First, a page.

• Waste management
      January 1986

      Hazards

      Technology and Fairness

      by National Academy of Engineering

      "In the burgeoning literature on technological hazards, this volume is one of the best," states Choice in a three-part approach, it addresses the moral, scientific, social, and commercial questions inherent in hazards management. Part I discusses how best to regulate hazards arising from chronic, low-level exposures and from low-probability events when science is unable to assign causes or estimate consequences of such hazards; Part II examines fairness in the distribution of risks and benefits of potentially hazardous technologies; and Part III presents practical lessons and cautions about managing hazardous technologies. Together, the three sections put hazard management into perspective, providing a broad spectrum of views and information.

    • Waste management
      February 1989

      Using Oil Spill Dispersants on the Sea

      by Committee on Effectiveness of Oil Spill Dispersants, Marine Board, National Research Council

      While major oil spills are rare, oil slicks can have disastrous environmental and economic consequences. This book summarizes research on the use of chemical dispersants: their effectiveness and limitations and the results of using them in different spill situations. Based on laboratory and field research as well as on actual case histories, this book contains a clear-cut set of recommendations for action, planning, and research. Of special interest is the chapter on the biological effects of oil itself and of oil treated with chemical dispersants.

    • Waste management
      January 1988

      Hazardous Waste Site Management

      Water Quality Issues

      by Water Science and Technology Board, National Research Council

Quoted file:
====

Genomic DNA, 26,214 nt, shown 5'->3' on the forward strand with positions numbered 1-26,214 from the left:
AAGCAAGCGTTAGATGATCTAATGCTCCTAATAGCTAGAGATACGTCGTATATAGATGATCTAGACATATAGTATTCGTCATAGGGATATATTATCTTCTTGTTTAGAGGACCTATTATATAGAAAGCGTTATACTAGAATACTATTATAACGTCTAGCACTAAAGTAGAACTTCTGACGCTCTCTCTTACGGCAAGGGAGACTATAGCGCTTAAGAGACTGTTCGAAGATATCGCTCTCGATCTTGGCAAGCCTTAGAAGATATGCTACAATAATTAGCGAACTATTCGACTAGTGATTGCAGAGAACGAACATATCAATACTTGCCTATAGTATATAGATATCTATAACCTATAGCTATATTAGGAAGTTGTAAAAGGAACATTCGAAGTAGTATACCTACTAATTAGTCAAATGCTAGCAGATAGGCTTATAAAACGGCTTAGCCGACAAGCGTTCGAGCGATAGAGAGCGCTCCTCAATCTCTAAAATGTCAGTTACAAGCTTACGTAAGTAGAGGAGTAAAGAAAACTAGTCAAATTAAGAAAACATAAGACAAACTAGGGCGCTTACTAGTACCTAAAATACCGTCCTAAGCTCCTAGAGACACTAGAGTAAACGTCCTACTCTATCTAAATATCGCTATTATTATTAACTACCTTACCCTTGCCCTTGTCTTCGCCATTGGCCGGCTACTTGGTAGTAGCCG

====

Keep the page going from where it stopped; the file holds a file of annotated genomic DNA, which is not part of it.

Hazardous Waste Site Management addresses current methods used in the regulatory process with respect to water quality cleanup levels. Information and perspectives on the adequacy of these methods are provided by representatives from water utilities, industry, and environmental groups. Setting environmental standards, establishing and meeting ground-water protection goals, and specific approaches to setting goals are also fully examined.

    • Waste management
      January 1989

      Biosafety in the Laboratory

      Prudent Practices for Handling and Disposal of Infectious Materials

      by Committee on Hazardous Biological Substances in the Laboratory,National Research Council

      Biosafety in the Laboratory is a concise set of practical guidelines for handling and disposing of biohazardous material. The consensus of top experts in laboratory safety, this volume provides the information needed for immediate improvement of safety practices. It discusses high- and low-risk biological agents (including the highest-risk materials handled in labs today), presents the "seven basic rules of biosafety," addresses special issues such as the shipping of dangerous materials, covers waste disposal in detail, offers a checklist for administering laboratory safety--and more.

    • Waste management
      February 1992

      Nuclear Power

      Technical and Institutional Options for the Future

      by Committee on Future Nuclear Power Development, Energy Engineering Board, National Research Council